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Tuesday, November 13, 2007

Robert Louis Stevenson: Son of a Lighthouse Engineer


Robert Lewis Balfour Stevenson was born on November 13, 1850. His father, Thomas Stevenson, and his grandfather, Robert Stevenson, were distinguished builders of lighthouses. Thomas wanted his son Robert to follow in the family tradition and study to become a lighthouse engineer. But young Robert did not have the aptitude or physical stamina for the profession. He had life-long respiratory problems, perhaps inherited from his mother.

Robert Louis Stevenson (he changed the spelling of his middle name from Lewis to Louis when he was 18) was always interested in literature. His father tried to discourage the boy but when Thomas saw that his son was not going to become an engineer he encouraged him to study law just to have a profession to fall back on. Young Stevenson completed his law studies at age 25 but he never practiced.

Robert Louis Stevenson translated his family's love for the sea into many of his stories and novels. He always felt proud to be part of such a strong technical tradition. In his essays, Memories and Portraits (1887), Robert Louis Stevenson wrote of his family:

[H]olding as the Stevensons did a Government appointment they regarded their original work as something due already to the nation, and none of them has ever taken out a patent. It is another cause of the comparative obscurity of the name: for a patent not only brings in money, it infallibly spreads reputation; and my father's instruments enter anonymously into a hundred light-rooms, and are
passed anonymously over in a hundred reports, where the least
considerable patent would stand out and tell its author's story.


Robert Louis Stevenson was quite correct about his father's contributions. Thomas Stevenson not only designed dozens of lighthouses and shore lights, he also invented the revolving light that allowed a beacon to give a time signal in addition to a location. This added significantly aided mariners to be certain of their position. Thomas Stevenson also invented the Stephenson Screen for enclosing meteorological instruments.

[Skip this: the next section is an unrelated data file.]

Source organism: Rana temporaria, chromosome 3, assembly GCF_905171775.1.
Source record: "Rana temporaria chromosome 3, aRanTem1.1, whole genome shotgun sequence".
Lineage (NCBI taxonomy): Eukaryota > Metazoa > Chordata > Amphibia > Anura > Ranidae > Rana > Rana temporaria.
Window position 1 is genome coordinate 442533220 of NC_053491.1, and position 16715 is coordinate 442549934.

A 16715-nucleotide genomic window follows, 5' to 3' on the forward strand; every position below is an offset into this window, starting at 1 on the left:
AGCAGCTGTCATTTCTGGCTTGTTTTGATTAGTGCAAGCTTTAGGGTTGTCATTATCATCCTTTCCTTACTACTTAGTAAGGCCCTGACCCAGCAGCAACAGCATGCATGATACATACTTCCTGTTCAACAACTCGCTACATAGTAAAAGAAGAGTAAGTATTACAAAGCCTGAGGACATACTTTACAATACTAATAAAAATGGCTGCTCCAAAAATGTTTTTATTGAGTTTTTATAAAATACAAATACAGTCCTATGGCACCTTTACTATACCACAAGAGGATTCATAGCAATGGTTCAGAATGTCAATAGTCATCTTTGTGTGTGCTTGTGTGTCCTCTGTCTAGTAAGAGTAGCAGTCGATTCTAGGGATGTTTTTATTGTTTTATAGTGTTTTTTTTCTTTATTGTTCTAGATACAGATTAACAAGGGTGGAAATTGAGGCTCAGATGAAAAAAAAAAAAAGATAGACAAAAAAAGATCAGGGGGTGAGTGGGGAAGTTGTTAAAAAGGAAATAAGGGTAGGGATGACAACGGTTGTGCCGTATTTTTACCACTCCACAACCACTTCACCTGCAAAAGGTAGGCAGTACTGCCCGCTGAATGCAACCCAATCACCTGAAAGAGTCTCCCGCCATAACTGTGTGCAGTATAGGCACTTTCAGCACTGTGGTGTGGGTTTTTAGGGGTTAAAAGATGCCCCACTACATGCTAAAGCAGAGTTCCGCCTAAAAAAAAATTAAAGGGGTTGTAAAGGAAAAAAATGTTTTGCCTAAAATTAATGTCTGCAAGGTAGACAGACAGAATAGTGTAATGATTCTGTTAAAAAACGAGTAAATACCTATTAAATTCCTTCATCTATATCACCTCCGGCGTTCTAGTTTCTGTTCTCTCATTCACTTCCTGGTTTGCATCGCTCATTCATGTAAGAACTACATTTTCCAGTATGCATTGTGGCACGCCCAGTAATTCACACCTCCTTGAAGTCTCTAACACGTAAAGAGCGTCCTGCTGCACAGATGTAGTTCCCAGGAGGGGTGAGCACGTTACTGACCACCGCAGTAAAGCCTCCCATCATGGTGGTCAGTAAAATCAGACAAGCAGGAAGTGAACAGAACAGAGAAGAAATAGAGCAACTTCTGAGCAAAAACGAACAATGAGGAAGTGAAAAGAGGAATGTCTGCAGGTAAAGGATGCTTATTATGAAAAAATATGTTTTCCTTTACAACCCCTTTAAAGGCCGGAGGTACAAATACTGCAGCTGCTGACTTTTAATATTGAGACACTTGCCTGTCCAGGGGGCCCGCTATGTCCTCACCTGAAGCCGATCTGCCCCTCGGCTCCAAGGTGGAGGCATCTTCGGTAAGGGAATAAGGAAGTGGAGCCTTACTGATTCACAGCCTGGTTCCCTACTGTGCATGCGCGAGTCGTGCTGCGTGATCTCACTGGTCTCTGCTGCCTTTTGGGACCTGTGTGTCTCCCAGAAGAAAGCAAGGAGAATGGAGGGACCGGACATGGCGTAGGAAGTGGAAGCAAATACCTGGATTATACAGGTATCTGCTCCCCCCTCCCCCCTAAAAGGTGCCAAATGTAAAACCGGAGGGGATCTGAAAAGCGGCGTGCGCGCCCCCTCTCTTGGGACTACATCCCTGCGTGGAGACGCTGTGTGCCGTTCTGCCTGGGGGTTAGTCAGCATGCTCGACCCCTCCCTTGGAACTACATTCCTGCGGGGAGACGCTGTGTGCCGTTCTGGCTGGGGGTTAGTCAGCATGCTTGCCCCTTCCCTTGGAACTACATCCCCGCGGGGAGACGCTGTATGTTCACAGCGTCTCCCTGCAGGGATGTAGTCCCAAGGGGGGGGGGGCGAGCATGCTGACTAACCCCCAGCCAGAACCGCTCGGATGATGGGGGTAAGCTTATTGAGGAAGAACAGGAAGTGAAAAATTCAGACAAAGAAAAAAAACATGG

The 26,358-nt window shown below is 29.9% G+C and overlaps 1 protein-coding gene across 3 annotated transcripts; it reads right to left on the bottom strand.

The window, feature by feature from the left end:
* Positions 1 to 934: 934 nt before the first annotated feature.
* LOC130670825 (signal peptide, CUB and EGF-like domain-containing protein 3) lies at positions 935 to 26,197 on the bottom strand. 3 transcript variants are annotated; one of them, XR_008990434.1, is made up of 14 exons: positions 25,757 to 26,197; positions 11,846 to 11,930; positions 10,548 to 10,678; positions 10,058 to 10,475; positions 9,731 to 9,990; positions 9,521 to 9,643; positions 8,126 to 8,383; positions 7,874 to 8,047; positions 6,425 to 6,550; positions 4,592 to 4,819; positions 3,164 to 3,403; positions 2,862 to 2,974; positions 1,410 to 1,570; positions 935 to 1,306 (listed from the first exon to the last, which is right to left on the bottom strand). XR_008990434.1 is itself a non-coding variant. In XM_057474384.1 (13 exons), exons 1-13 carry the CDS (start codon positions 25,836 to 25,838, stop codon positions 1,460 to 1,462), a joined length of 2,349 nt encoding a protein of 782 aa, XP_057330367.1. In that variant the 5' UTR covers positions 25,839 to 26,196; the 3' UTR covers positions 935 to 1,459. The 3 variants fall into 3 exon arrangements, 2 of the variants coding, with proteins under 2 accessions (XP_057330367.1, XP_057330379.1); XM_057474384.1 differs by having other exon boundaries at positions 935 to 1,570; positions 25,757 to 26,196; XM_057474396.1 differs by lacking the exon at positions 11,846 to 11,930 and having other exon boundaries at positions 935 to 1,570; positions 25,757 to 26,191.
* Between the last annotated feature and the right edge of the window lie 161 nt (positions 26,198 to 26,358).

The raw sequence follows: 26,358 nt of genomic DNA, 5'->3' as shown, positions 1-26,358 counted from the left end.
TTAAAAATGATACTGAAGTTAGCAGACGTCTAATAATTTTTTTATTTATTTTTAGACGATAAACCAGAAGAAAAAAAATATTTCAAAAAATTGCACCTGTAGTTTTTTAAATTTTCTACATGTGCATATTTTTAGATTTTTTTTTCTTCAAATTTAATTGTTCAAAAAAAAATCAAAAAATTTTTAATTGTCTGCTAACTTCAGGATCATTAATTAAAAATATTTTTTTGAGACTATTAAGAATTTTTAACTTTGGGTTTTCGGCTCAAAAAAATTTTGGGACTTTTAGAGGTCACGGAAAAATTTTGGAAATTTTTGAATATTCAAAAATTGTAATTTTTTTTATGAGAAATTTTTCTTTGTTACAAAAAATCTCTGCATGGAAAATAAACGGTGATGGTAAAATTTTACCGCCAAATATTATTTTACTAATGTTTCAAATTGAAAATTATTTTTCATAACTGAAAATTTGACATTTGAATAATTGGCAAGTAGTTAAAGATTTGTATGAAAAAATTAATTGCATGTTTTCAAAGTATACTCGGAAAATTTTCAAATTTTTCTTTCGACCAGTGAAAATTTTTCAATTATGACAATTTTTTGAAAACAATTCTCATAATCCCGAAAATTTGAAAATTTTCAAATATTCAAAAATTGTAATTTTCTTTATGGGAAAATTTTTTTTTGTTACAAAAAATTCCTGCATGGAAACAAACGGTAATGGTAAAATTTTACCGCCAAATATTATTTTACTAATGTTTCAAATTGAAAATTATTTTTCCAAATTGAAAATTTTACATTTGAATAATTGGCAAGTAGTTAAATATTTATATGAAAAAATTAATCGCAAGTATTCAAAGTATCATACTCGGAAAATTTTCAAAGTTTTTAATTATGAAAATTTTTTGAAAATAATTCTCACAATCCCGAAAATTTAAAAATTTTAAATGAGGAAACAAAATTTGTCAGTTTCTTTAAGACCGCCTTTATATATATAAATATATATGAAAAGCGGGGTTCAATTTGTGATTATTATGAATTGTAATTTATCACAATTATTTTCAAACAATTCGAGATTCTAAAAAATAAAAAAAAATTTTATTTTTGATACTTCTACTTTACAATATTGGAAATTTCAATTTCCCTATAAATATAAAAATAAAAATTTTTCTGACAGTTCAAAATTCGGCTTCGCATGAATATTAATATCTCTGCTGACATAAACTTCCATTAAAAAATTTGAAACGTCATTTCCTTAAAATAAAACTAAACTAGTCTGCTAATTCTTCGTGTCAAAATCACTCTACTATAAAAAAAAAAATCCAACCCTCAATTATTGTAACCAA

Robert Louis Stevenson never left the sea. His many novels and stories including Kidnapped and Treasure Island celebrate a nautical life that he learned as a young man at his father's side. Robert Louis Stevenson died in 1894 in Samoa at age 44 . Both he and his father changed the world in their own ways. But each provided light to the world.

[Image: Chicken Rock Lighthouse off the Isle of Man built by Thomas Stevenson in 1875. Image from Wikipedia]

1 comment:

Pauline Barrett said...

I'm doing a Historical Structures Report on a Seattle Lighthouse and as part of it am writing a brief history of navigational aids. Having just finished learning about the Fresnels, I am now "going cross the channel" into England to write about the Stevenson family. The question lingered in my mind... "is there a connection between the author and these guys?" But I don't have time right now to look it up. There's enough distraction with the local history end of things.

Thanks for providing an answer without my having to do anything.

I think I'll add your blog to my daily reading. Your philosophy sounds a bit like mine.

Pauline Barrett,
Kent, Washington